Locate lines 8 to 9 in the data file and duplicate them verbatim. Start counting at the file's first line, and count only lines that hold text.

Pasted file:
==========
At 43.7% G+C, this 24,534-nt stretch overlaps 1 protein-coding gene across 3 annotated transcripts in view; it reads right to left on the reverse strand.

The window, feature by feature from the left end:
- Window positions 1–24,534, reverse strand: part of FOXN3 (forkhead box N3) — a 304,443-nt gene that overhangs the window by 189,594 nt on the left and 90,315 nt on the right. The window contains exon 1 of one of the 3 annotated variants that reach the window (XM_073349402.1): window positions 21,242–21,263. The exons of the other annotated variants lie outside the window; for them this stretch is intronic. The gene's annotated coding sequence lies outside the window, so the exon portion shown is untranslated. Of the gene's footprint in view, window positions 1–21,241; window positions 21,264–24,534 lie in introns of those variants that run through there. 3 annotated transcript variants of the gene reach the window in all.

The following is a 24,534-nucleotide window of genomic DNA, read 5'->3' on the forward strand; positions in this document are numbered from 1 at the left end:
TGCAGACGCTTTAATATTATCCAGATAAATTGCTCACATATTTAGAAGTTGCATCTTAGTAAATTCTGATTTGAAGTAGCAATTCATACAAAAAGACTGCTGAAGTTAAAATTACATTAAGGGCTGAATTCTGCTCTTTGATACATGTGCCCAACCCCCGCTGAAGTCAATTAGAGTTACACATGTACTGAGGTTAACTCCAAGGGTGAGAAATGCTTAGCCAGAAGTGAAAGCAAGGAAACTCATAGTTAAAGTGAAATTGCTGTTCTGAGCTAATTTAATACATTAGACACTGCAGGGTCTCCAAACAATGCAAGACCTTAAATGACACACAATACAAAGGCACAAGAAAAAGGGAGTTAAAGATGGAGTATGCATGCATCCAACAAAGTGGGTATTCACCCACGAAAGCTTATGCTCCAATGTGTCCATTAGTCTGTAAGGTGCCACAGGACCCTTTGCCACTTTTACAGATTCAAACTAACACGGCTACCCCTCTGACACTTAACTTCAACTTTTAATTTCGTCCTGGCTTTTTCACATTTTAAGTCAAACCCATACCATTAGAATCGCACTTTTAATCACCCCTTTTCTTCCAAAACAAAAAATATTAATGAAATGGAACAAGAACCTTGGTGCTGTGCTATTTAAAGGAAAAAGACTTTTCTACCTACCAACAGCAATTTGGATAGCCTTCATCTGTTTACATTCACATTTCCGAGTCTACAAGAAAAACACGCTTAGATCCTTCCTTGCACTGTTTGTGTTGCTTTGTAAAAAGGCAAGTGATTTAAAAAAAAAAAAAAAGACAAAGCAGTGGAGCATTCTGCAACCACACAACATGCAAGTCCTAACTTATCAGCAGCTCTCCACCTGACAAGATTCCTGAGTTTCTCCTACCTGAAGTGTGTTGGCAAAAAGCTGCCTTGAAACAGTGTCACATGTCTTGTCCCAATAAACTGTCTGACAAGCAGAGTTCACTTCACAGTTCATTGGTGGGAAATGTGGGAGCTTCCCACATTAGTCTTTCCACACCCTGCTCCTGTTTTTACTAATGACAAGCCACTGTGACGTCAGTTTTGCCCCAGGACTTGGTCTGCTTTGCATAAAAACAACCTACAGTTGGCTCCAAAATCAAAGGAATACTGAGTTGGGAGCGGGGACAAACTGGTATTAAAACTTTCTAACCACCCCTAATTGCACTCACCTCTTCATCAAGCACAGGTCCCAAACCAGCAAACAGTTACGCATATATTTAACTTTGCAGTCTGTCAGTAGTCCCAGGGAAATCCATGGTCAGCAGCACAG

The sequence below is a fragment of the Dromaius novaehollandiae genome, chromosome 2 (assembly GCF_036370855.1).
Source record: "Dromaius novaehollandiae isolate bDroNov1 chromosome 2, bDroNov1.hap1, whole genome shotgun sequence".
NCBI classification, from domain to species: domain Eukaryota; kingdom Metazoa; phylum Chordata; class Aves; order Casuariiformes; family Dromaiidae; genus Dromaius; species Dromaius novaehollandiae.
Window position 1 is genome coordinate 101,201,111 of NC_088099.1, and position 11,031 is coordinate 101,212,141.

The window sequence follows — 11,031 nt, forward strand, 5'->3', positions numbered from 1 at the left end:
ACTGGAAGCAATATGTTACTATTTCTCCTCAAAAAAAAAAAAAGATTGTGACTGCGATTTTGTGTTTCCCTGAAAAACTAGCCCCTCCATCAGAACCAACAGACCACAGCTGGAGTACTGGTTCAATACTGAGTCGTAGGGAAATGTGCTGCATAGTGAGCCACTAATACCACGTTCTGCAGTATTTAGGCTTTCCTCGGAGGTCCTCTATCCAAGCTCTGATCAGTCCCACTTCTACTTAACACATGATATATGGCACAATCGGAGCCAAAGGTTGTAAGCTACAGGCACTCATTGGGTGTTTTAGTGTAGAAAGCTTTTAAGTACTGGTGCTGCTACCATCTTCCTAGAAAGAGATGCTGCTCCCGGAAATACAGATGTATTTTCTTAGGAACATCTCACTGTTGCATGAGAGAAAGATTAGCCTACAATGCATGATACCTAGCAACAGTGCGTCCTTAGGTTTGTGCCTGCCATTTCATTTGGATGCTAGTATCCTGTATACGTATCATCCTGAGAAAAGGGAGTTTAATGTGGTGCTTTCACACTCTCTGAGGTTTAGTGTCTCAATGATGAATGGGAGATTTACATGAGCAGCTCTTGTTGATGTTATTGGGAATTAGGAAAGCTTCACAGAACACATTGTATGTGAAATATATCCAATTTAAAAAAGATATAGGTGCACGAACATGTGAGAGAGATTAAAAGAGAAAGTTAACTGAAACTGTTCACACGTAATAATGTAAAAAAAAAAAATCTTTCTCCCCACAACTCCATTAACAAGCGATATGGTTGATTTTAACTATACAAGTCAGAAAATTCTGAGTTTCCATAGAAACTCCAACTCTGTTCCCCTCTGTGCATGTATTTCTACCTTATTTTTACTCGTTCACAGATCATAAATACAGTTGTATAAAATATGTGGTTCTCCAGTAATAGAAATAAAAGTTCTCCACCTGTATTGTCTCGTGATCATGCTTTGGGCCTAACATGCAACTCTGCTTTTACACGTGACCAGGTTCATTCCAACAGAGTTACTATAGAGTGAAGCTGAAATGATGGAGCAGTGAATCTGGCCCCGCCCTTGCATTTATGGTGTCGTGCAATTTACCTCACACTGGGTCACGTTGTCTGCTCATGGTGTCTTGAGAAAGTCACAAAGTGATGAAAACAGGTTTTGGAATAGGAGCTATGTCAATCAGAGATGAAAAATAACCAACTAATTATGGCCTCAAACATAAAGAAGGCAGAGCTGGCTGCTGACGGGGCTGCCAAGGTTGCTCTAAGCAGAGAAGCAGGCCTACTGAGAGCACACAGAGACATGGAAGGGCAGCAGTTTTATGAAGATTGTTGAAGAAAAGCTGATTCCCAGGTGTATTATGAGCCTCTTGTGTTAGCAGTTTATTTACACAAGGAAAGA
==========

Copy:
NCBI classification, from domain to species: domain Eukaryota; kingdom Metazoa; phylum Chordata; class Aves; order Casuariiformes; family Dromaiidae; genus Dromaius; species Dromaius novaehollandiae.
Window position 1 is genome coordinate 101,201,111 of NC_088099.1, and position 11,031 is coordinate 101,212,141.